02/Jan/18	100	99	99	100	100	100
03/Jan/18	103	102	100	102	102	102
04/Jan/18	104	104	101	103	103	103
05/Jan/18	103	104	100	102	102	101
06/Jan/18	103	104	100	102	102	101
07/Jan/18	103	104	100	102	102	101
08/Jan/18	103	105	101	102	103	102
09/Jan/18	104	106	102	103	104	104
10/Jan/18	105	105	103	104	105	106
11/Jan/18	106	107	103	105	106	106
12/Jan/18	105	106	102	104	105	104
13/Jan/18	105	106	102	104	105	104
14/Jan/18	105	106	102	104	105	104
15/Jan/18	106	107	103	104	106	106
16/Jan/18	105	106	102	103	105	105
17/Jan/18	104	105	101	102	104	105
18/Jan/18	104	106	101	103	105	104
19/Jan/18	103	105	100	101	103	104
20/Jan/18	103	105	100	101	103	104
21/Jan/18	103	105	100	101	103	104
22/Jan/18	105	108	101	103	105	104
23/Jan/18	105	110	103	104	106	105
24/Jan/18	105	111	100	103	105	104
25/Jan/18	106	112	101	104	106	105
26/Jan/18	105	111	100	103	105	104
27/Jan/18	105	111	100	103	105	104
28/Jan/18	105	111	100	103	105	104
29/Jan/18	103	108	98	102	103	103
30/Jan/18	102	108	98	101	102	102
31/Jan/18	102	108	98	101	102	102
01/Feb/18	103	107	99	102	104	102
02/Feb/18	102	107	99	101	103	101
03/Feb/18	102	107	99	101	103	101
04/Feb/18	102	107	99	101	103	101
05/Feb/18	102	107	101	102	103	102
06/Feb/18	100	105	98	100	101	100
07/Feb/18	98	104	97	98	99	99
08/Feb/18	97	104	96	97	97	97
09/Feb/18	95	102	94	95	96	96
10/Feb/18	95	102	94	95	96	96
11/Feb/18	95	102	94	95	96	96
12/Feb/18	94	101	93	95	95	94
13/Feb/18	93	100	92	93	94	93
14/Feb/18	94	101	91	95	95	94
15/Feb/18	95	100	92	95	95	94
16/Feb/18	96	102	94	96	97	95
17/Feb/18	96	102	94	96	97	95
18/Feb/18	96	102	94	96	97	95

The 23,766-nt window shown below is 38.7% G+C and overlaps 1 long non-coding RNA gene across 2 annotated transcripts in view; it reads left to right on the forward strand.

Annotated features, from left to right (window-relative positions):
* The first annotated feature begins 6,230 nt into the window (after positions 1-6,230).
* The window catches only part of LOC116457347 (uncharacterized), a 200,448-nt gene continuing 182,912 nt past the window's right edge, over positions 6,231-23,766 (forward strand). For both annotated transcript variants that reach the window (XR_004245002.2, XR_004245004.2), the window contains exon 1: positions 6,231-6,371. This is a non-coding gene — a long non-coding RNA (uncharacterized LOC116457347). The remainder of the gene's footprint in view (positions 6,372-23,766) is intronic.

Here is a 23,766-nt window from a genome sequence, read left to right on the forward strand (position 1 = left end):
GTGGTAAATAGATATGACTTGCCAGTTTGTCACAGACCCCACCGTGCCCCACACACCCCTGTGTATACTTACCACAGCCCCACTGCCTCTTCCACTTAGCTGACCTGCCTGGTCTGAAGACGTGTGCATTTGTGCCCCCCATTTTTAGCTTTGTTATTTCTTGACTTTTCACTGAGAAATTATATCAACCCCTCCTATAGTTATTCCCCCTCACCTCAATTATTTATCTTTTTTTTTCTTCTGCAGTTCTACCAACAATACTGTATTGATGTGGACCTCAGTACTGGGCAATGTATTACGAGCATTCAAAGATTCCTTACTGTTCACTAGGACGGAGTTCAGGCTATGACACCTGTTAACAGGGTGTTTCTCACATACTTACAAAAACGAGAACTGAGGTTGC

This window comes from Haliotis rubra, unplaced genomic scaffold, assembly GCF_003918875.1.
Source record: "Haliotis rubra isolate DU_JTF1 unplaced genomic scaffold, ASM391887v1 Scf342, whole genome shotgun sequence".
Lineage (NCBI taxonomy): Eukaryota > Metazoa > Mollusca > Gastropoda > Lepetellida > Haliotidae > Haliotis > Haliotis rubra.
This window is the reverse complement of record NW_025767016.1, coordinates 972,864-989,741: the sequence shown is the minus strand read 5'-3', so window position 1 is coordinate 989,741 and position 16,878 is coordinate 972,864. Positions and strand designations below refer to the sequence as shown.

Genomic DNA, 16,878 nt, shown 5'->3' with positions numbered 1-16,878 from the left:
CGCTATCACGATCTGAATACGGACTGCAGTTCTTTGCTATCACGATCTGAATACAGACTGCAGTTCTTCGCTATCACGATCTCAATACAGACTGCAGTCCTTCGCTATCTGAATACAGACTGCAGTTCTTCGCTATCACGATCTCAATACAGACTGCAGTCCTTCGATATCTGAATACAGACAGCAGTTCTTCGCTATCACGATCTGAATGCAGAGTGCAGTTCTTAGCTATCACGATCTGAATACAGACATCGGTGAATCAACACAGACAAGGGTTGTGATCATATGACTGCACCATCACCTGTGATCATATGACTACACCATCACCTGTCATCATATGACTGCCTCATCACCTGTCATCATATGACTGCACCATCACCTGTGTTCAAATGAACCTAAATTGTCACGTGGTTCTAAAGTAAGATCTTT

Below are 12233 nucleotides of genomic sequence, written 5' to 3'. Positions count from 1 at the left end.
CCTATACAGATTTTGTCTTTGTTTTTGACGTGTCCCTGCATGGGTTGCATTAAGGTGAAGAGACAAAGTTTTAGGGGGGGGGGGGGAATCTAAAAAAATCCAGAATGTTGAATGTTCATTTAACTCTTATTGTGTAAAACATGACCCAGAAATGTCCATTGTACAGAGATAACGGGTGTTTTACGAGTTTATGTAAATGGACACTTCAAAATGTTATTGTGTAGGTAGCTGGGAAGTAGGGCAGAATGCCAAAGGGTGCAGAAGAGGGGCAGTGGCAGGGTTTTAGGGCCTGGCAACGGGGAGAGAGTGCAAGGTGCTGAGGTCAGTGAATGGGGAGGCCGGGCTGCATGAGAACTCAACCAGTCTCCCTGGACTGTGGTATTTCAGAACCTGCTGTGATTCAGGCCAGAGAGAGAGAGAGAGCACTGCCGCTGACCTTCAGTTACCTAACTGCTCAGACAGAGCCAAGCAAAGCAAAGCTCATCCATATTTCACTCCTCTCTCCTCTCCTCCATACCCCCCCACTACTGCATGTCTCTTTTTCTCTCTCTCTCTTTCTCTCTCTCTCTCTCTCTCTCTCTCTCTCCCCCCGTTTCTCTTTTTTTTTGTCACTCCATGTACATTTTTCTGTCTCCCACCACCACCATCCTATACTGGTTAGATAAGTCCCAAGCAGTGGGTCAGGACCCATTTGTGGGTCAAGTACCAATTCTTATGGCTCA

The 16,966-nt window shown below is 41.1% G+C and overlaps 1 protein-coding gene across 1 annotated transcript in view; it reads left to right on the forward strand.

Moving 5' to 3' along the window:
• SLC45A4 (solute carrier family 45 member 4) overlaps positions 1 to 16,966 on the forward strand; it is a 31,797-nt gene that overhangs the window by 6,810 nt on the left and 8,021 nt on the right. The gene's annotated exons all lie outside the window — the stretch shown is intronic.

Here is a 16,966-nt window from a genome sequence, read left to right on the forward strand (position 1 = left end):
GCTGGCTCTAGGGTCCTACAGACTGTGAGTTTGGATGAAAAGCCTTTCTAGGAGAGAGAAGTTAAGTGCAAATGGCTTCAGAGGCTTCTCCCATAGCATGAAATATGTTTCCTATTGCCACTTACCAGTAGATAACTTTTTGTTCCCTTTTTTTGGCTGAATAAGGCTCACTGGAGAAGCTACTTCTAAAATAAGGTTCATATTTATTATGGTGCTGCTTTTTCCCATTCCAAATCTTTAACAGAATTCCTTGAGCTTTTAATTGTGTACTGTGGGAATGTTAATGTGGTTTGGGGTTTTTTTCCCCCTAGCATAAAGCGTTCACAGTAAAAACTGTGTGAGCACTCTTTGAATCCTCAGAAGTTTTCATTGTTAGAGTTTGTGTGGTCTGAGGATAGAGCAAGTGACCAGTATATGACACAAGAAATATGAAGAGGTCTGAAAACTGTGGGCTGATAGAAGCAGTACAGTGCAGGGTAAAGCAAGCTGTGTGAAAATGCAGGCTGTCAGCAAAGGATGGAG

19/Feb/18	97	104	95	97	98	97
20/Feb/18	96	103	95	97	98	97
21/Feb/18	98	104	96	98	99	98
22/Feb/18	99	106	97	100	101	99
23/Feb/18	100	108	98	101	102	100
24/Feb/18	100	108	98	101	102	100
25/Feb/18	100	108	98	101	102	100
26/Feb/18	102	111	99	103	104	102
27/Feb/18	101	110	99	102	103	102
28/Feb/18	99	107	97	100	101	99
01/Mar/18	97	105	95	98	99	97
02/Mar/18	97	105	95	98	99	97
03/Mar/18	97	105	95	98	99	97
04/Mar/18	97	105	95	98	99	97
05/Mar/18	99	108	97	101	101	100
06/Mar/18	99	108	96	100	101	99
07/Mar/18	98	107	96	99	100	98
08/Mar/18	97	106	95	98	99	98
09/Mar/18	98	107	97	100	101	99
10/Mar/18	98	107	97	100	101	99
11/Mar/18	98	107	97	100	101	99
12/Mar/18	97	105	96	98	99	98
13/Mar/18	97	105	95	98	98	99
14/Mar/18	96	104	94	97	97	98
15/Mar/18	96	104	95	97	98	98
16/Mar/18	97	105	96	98	99	100
17/Mar/18	97	105	96	98	99	100
18/Mar/18	97	105	96	98	99	100
19/Mar/18	98	106	97	99	100	102
20/Mar/18	100	108	100	101	102	104
21/Mar/18	103	112	102	104	105	106
22/Mar/18	103	112	103	104	105	107
23/Mar/18	104	113	104	105	106	109
24/Mar/18	104	113	104	105	106	109
25/Mar/18	104	113	104	105	106	109
26/Mar/18	103	112	103	105	105	108
27/Mar/18	103	112	104	105	105	109
28/Mar/18	103	111	103	104	105	109
29/Mar/18	101	110	101	103	104	105
30/Mar/18	101	110	101	103	104	106
31/Mar/18	101	110	101	103	104	106
01/Apr/18	101	110	101	103	104	106
02/Apr/18	101	110	101	103	104	106
03/Apr/18	101	109	101	102	103	106
04/Apr/18	100	108	100	101	102	105
05/Apr/18	101	109	102	102	103	108
06/Apr/18	100	108	102	101	102	107
07/Apr/18	100	108	102	101	102	107
08/Apr/18	100	108	102	101	102	107
09/Apr/18	103	112	106	104	105	111
10/Apr/18	106	114	109	107	108	115
11/Apr/18	109	119	111	111	112	119
12/Apr/18	108	117	111	109	110	117